Ten minutes into my conversation with Paige Elenson, I’m ready to pack my bags and move to Kenya, the place she now calls home, to do whatever she needs me to do. Doesn’t matter what; I simply want to work alongside her in the slums, soaking up her infectious enthusiasm, opening my heart, and sharing with anyone and everyone her profound belief that yoga can change the world.
A New Yorker, born and bred, Elenson explains that her love affair with yoga began on a Cancún spring break back in the late ’90s, when she ditched her NYU pals and, on a whim, signed up for Baron Baptiste’s yoga boot camp in nearby Maya Tulum. “The experience was a total shock to my nervous system,” she says, “and it woke me up!” She came home and got certified in the Baptiste method, but, bitten by the yoga bug, she didn’t stop there. She wanted to learn Sanskrit, so she became a Jivamukti teacher; she wanted to combine her love of circus arts and yoga, so she became an AcroYoga teacher; and to deepen her understanding of yoga philosophy and practice, she studied with Dharma Mittra in New York City. Oh, and did I mention she also learned Thai bodywork?
"My dad wouldn’t let me out of the car because he was convinced I’d be raped,” she says, “but I insisted.”
A few years later, completely “lit up by yoga,” Elenson went to Africa with her dad. It was a tough trip, as she remembers it. “I was in the car and my dad kept making fun of yoga.” As they argued, she noticed a group of young guys performing acrobatic tricks at the side of the road. “My dad wouldn’t let me out of the car because he was convinced I’d be raped,” she says, “but I insisted.” She jumped out and started doing handstands with the young men who, as it turns out, were professional acrobats practicing for a show at a tourist hotel. They exchanged information and Elenson made her way back to the States.
Not long afterward, the acrobats found her on Myspace and convinced her to return to Africa and teach them yoga. She lived with them for eight months. “Little did I know I’d be staying in the slums of Nairobi, not at some chic tourist resort. It blew my mind,” she says. Elenson spent a month teaching yoga in those slums, hand in hand with an acrobatic program they called Sarakasi Trust. “We reached hundreds of young people who, without basics like food and shelter, were coming in droves to take our yoga classes,” she says.
To see the poverty all around her and not let the suffering she witnessed destroy her became her practice. “My heart blew open being with these people who have so much hope, possibility, and community.” The experience ignited a passion in Elenson to take yoga outside the studio walls and share it with people who were hungry to learn. In the ensuing years, that flame has only grown stronger.
My heart blew open being with these people who have so much hope, possibility, and community.
What evolved from that first meeting in the middle of the bush is pretty amazing. Elenson went home, raised a bunch of money, and returned to Africa in December 2007, prepared to teach her first teacher-training program in Kenya. But war broke out. “I didn’t even really know what war was,” Elenson says. “It was a very frightening time. A thousand people died, and 300,000 ended up in refugee camps.”
So Elenson turned her attention to the refugee camps. She joined up with a group of Kenyan clowns, dancers, and yogis to form the Amani Circus, a troupe that traveled among 15 different camps, teaching and performing—they even got the two contentious tribes to do yoga together. Emboldened by her new experience, Elenson joined forces with Baron Baptiste to establish the Africa Yoga Project (AYP), a nonprofit that aims not only to bring yoga into the slums and prisons of Kenya, but to train those living there to teach it. To make that happen, Elenson and Baptiste came together in Africa in 2009 to teach a “real teacher-training program.” Sixty people came to South Africa—from Tanzania and Kenya, as well as South Africa—to learn.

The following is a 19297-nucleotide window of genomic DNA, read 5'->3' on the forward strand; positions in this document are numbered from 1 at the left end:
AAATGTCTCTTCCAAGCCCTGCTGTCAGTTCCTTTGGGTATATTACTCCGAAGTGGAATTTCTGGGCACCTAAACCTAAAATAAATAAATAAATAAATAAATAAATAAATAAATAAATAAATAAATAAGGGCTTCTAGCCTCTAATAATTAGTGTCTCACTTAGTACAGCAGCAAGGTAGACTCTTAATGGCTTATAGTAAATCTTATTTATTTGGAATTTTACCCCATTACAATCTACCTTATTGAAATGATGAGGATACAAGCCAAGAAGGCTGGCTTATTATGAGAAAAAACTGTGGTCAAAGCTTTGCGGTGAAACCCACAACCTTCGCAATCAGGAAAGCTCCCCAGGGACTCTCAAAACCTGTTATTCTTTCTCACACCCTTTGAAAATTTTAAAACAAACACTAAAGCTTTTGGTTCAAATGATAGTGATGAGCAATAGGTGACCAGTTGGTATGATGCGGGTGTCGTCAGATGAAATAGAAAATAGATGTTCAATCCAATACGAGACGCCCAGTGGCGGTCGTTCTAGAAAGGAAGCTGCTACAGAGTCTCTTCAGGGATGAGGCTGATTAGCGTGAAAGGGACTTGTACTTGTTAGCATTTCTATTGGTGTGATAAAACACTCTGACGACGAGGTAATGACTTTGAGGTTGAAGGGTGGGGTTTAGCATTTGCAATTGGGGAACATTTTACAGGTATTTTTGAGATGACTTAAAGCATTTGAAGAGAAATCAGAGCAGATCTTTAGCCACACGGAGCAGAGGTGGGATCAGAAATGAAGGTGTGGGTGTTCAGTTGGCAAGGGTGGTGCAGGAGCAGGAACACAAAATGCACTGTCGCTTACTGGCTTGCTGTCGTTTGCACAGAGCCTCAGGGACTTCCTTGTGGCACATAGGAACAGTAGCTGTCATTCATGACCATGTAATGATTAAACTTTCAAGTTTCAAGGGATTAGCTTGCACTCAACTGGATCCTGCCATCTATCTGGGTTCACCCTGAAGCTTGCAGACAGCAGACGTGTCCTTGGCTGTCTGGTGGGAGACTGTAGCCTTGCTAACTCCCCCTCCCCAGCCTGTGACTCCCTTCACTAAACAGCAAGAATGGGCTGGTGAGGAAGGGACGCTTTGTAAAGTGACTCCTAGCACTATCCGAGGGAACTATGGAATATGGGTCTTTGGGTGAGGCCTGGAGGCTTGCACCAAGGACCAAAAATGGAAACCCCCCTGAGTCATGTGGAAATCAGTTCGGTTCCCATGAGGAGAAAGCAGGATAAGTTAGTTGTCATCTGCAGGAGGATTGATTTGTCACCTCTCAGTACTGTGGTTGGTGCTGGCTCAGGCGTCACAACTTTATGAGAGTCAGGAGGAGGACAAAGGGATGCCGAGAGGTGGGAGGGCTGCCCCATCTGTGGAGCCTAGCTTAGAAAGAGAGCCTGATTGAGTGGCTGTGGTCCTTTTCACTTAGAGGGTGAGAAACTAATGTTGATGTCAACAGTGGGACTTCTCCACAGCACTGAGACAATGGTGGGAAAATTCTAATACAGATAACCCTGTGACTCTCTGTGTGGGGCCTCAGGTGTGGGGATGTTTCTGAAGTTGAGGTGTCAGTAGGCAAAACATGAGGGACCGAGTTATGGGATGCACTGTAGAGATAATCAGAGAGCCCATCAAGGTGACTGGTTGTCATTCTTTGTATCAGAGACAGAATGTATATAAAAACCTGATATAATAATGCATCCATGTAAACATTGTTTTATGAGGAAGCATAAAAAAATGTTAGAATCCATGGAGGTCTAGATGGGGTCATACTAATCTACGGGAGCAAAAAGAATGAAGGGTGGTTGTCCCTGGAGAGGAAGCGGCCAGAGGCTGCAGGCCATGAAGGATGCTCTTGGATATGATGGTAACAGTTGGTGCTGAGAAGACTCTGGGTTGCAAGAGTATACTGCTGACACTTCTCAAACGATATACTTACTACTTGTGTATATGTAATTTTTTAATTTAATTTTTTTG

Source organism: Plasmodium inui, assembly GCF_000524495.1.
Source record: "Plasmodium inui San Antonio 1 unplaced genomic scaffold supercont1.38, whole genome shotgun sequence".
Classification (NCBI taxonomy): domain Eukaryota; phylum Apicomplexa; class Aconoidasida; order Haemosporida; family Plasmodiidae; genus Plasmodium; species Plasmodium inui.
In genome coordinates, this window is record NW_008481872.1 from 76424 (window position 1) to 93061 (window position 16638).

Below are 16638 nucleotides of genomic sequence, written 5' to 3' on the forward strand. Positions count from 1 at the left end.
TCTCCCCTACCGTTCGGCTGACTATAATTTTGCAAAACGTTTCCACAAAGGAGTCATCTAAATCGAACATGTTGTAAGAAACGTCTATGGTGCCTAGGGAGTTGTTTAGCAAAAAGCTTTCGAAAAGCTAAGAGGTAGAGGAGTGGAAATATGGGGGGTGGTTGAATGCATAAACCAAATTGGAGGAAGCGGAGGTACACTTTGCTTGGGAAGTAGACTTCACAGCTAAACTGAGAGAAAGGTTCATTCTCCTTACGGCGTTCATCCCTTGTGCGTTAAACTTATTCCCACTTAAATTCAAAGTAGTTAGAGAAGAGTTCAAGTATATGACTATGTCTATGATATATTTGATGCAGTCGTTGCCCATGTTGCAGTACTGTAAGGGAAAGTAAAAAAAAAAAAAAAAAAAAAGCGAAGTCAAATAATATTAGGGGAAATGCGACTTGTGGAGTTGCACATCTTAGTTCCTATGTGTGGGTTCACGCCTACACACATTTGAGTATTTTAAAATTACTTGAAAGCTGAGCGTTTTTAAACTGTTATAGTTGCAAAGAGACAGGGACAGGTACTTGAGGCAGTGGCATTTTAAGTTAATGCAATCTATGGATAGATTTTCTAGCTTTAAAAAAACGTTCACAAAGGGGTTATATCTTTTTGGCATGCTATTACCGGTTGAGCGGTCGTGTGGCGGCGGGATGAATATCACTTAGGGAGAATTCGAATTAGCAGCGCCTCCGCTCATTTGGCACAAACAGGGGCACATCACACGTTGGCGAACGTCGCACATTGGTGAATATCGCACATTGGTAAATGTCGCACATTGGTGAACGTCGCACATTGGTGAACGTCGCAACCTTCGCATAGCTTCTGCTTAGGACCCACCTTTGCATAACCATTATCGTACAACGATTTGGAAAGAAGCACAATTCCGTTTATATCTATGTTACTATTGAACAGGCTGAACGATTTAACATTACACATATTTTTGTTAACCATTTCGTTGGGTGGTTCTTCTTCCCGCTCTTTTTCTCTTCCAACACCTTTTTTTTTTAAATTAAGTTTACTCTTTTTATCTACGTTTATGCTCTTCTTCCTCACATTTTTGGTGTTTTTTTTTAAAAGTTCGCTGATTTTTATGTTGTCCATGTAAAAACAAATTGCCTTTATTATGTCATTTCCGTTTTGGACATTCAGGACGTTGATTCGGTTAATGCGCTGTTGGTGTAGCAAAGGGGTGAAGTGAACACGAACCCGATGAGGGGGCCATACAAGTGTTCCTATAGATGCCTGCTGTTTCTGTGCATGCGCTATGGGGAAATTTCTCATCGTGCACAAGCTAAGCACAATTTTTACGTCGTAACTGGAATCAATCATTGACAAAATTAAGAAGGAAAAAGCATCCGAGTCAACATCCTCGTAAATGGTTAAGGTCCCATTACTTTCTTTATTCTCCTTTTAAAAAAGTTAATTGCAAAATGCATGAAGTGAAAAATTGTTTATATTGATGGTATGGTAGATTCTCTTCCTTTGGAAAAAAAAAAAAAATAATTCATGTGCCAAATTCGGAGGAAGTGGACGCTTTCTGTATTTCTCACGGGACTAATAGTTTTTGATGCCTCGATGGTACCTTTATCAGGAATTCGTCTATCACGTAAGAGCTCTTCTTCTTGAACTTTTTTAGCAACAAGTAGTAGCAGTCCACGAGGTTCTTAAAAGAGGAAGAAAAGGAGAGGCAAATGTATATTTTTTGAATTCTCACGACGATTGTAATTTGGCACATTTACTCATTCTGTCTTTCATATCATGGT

Today, AYP pays 48 of those teachers, all youth from the poorest slums of Kenya, to teach in towns and villages most people wouldn’t even think of visiting. They give classes at prisons, brothels, orphanages, and social halls—anywhere they can think of—reaching more than 3,000 students a week in more than 200 free classes. The students range in age from 16 to 30 and get by on about $2 a day. Many live with disabling diseases like HIV/AIDS.
“Besides teaching yoga,” Elenson says, “our team is empowered to make change in their community.” AYP has built two schools, funded critical operations, paid school fees for young women, and helped clean up the environment.
“Our teachers are world-class vinyasa teachers,” she says proudly. Proving that yoga begins wherever you are, AYP teachers delight in adding acrobatics and dance moves to their weekly classes. Elenson and her team of teachers are transforming people and places from the inside out, and, as Elenson says, using yoga as the catalyst to light things up.
How to Get Involved
One way to support the Africa Yoga Project is by participating in Lose to Win. Started by rap artist and humanitarian Emmanuel Jal in 2008, Lose to Win begins with a simple challenge: Can you give up something you love in order to promote positive change for others?
I think that with every great accomplishment comes a choice to give up something.
Here’s how it works: for one month, take the money you would have spent on something for yourself—your morning Starbucks or bus fare—and put it toward a cause close to your heart. “I think that with every great accomplishment comes a choice to give up something,” Elenson says. Five years ago, she gave up buying that cup-a-day; this year she asked others to get involved, too. She stopped eating animal products, and her friends donated $1 for every day she stayed the course.
For more information on how to make a pledge, visit losetowin.net.